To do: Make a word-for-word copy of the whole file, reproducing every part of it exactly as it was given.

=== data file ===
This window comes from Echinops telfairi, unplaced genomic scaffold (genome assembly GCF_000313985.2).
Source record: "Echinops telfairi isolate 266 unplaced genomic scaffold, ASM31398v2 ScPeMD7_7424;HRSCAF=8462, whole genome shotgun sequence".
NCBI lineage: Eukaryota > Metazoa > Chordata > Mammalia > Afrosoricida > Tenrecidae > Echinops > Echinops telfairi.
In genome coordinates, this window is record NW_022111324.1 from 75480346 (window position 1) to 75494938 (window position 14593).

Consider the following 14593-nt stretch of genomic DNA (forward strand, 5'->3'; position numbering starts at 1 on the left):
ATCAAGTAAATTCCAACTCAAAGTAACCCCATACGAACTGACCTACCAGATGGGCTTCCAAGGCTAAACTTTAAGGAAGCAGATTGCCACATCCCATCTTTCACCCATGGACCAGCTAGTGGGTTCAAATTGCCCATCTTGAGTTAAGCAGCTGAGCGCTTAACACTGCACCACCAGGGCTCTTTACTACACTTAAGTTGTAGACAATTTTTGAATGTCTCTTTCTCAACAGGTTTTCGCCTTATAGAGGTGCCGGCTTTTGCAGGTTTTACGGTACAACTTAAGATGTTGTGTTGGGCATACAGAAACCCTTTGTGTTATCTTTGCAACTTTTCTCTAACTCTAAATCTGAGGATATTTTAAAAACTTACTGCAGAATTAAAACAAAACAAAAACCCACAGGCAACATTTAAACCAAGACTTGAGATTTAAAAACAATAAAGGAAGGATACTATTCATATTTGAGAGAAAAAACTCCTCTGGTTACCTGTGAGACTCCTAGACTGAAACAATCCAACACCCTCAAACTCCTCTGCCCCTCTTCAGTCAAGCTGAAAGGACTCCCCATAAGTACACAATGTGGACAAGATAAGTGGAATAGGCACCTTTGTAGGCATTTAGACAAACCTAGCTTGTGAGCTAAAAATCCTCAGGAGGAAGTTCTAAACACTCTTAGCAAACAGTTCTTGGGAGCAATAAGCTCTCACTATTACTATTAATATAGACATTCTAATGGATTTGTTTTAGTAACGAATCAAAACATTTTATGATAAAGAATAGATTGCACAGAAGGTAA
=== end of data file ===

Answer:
This window comes from Echinops telfairi, unplaced genomic scaffold (genome assembly GCF_000313985.2).
Source record: "Echinops telfairi isolate 266 unplaced genomic scaffold, ASM31398v2 ScPeMD7_7424;HRSCAF=8462, whole genome shotgun sequence".
NCBI lineage: Eukaryota > Metazoa > Chordata > Mammalia > Afrosoricida > Tenrecidae > Echinops > Echinops telfairi.
In genome coordinates, this window is record NW_022111324.1 from 75480346 (window position 1) to 75494938 (window position 14593).

Consider the following 14593-nt stretch of genomic DNA (forward strand, 5'->3'; position numbering starts at 1 on the left):
ATCAAGTAAATTCCAACTCAAAGTAACCCCATACGAACTGACCTACCAGATGGGCTTCCAAGGCTAAACTTTAAGGAAGCAGATTGCCACATCCCATCTTTCACCCATGGACCAGCTAGTGGGTTCAAATTGCCCATCTTGAGTTAAGCAGCTGAGCGCTTAACACTGCACCACCAGGGCTCTTTACTACACTTAAGTTGTAGACAATTTTTGAATGTCTCTTTCTCAACAGGTTTTCGCCTTATAGAGGTGCCGGCTTTTGCAGGTTTTACGGTACAACTTAAGATGTTGTGTTGGGCATACAGAAACCCTTTGTGTTATCTTTGCAACTTTTCTCTAACTCTAAATCTGAGGATATTTTAAAAACTTACTGCAGAATTAAAACAAAACAAAAACCCACAGGCAACATTTAAACCAAGACTTGAGATTTAAAAACAATAAAGGAAGGATACTATTCATATTTGAGAGAAAAAACTCCTCTGGTTACCTGTGAGACTCCTAGACTGAAACAATCCAACACCCTCAAACTCCTCTGCCCCTCTTCAGTCAAGCTGAAAGGACTCCCCATAAGTACACAATGTGGACAAGATAAGTGGAATAGGCACCTTTGTAGGCATTTAGACAAACCTAGCTTGTGAGCTAAAAATCCTCAGGAGGAAGTTCTAAACACTCTTAGCAAACAGTTCTTGGGAGCAATAAGCTCTCACTATTACTATTAATATAGACATTCTAATGGATTTGTTTTAGTAACGAATCAAAACATTTTATGATAAAGAATAGATTGCACAGAAGGTAA